Memorabilia was on display at the Rocky Point public forum Tuesday. Photo by Kim Kalunian, WPRO News
By Kim Kalunian, WPRO News
An ice skating rink. A Coney-Island like boardwalk. A full-fledged amusement park.
These were just some of the ideas that were tossed around Tuesday night at a public forum devoted to the future of Rocky Point.
Now that the state officially owns the 82-acres of shoreline, the Rocky Point Foundation and Department of Environmental Management are looking for ideas from residents about what to do with the space.
Hundreds of people turned out to brainstorm at Rhodes on the Pawtucket, taking Sharpies to the maps of the park laid out on the tables. Some marked down their ideas, while others voiced their concerns about things like traffic backups and a lack of sewers.
One man, a Warwick resident who didn't wish to give his name, said teens used to urinate on his front lawn as they waited in lines of traffic heading into the park. He doesn't want to see "rock 'n' roll" bands that would draw big crowds like that back at Rocky Point, but said he woulnd't mind "Lawrence Welk" type musicians.
William Lopes from Warwick said he’d like to see the old salt water pool turned into an ice rink in the winter and a dance floor and music pavilion in the summer.
“That’s a great way to remember the old pool right there,” he said.
Alex Gorgone from Providence had an expansive idea to turn the park into “an economic driver.”
He envisions using 40 acres for an amusement park with modern day attractions while using the rest of the land for open space and shops.
“I’m thinking a retail area which includes a ‘Taste of Rhode Island’ similar to Epcot’s World Showcase [in Disneyworld],” he said. “As well as 40 to 50 acres of walking trails and recreational parks.”
Governor Lincoln Chafee, whose father John Chafee was passionate about the environment and preservation of areas like Rocky Point, voiced some ideas of his own.
“I’d like to see a ferry system between Colt State Park [and Rocky Point],” he said. “It would be a terrific way, not only to go back and forth between the parks, but to enjoy one of the best pieces of estuary water in the world: Narragansett Bay.”
John Howell, the President of the Rocky Point Foundation, said he was “fearful” more than 500 people would show up to Tuesday night’s forum, but estimated roughly 400 came through the doors.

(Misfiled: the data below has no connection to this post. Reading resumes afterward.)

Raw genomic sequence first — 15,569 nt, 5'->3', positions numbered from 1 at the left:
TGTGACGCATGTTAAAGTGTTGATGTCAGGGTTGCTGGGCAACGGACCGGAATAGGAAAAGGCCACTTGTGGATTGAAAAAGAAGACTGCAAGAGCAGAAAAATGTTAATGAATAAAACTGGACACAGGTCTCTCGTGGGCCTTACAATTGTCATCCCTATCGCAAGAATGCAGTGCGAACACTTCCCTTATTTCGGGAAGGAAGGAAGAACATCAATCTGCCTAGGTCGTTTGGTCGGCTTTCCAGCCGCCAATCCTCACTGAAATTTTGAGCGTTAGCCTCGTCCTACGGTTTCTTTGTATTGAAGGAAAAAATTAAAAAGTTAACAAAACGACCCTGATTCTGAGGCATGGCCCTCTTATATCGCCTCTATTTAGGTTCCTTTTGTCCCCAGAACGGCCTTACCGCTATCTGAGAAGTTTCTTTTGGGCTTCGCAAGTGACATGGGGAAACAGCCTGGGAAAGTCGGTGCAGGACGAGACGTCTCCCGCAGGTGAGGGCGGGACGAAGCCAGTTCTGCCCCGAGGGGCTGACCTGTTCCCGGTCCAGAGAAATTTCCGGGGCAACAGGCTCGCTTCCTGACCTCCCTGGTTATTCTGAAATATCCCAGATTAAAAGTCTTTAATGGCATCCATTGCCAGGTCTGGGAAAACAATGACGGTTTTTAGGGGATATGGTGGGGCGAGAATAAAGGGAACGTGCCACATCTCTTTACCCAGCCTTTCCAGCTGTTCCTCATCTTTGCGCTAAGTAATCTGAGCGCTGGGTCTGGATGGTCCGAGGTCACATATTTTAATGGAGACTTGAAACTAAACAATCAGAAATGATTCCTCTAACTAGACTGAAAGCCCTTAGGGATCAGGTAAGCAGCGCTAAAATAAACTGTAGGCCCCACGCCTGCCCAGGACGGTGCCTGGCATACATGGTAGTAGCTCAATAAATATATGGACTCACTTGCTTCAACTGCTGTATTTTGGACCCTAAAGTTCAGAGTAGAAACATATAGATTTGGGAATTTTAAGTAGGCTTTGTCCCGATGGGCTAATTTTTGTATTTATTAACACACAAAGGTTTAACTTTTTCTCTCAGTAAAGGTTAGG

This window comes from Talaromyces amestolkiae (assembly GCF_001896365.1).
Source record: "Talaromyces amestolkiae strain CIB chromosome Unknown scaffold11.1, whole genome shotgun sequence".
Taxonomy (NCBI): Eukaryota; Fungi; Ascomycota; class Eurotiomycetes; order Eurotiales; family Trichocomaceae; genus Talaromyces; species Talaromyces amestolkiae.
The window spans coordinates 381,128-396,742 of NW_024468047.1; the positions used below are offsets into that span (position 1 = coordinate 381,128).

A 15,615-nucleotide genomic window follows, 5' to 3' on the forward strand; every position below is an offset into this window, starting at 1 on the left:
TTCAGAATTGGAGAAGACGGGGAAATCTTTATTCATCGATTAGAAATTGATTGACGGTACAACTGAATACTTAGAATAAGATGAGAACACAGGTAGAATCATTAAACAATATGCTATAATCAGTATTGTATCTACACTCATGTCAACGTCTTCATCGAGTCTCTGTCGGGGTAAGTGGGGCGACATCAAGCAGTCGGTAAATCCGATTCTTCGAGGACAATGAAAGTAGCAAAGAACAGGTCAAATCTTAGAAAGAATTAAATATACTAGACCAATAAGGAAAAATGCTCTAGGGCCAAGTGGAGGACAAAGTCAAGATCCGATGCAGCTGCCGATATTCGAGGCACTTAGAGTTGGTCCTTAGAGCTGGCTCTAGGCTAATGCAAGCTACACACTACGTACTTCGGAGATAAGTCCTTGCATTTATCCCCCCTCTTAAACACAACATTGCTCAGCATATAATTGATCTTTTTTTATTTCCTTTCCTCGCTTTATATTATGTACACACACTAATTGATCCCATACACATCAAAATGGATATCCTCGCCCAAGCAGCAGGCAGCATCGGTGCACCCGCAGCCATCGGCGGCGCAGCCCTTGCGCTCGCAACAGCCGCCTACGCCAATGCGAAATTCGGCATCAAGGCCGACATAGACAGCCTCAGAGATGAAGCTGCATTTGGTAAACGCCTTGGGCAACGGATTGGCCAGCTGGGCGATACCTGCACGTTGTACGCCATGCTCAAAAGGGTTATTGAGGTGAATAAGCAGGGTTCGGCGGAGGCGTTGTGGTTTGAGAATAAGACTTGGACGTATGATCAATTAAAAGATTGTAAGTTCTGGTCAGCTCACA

“I think there are so many memories here,” said Howell of the Park. “There’s this continuum, this link to the past as well as to the new generation.”
When Howell asked how many people present remembered Rocky Point Park first hand, nearly every hand in the room shot up.
Howell said a lot of people would like to see the park reincarnated into an amusement park; he said there’s a group of about 36,000 people who are part of an online movement to recreate the Rocky Point of yore.
For Howell, who has been instrumental in making the Warwick park public again, the plans for Rocky Point don’t need to be concrete, they just need to fit the current needs of the community.
“I don’t think it’s necessarily a question of the land, I think it’s more a question of the people,” he said. He said the land should be used in multiple ways over the years, leaving it to a group or committee of overseers to decide what activities would be done and when.
“There are a lot of possibilities,” he said. “And that’s what I think is so exciting about this, is that you take all of those ideas and say, “Ok, it’s not a process of narrowing it down to five ideas, but how do we make it happen so that most of these ideas can come to life?”
If Chafee’s proposed state budget is approved this spring – the budget has $2.5 million earmarked to Rocky Point renovations – demolition at the park could begin as early as this summer.
The iconic Palladium and Shore Dinner Hall would be demolished, at least partially, as well as several cottages.
Howell said people have expressed concern about tearing down some of the oldest structures, and he agrees some of them should be preserved.
“You don’t wipe it clean” he said. “When you tear down the Shore Dinner Hall, you could leave a wall…so if you have a wall that’s left there, people can say, ‘Oh yes, that’s where the Shore Dinner Hall was.’”
Howell said the iconic arch, observation tower and pieces of the Skyliner would also likely be saved.
“You want to save some of the old parts and also bring in some of the new elements as well,” he said.
An award-winning journalist and theater critic - and a performer at heart. Kim covers everything from politics and breaking news to food and theater.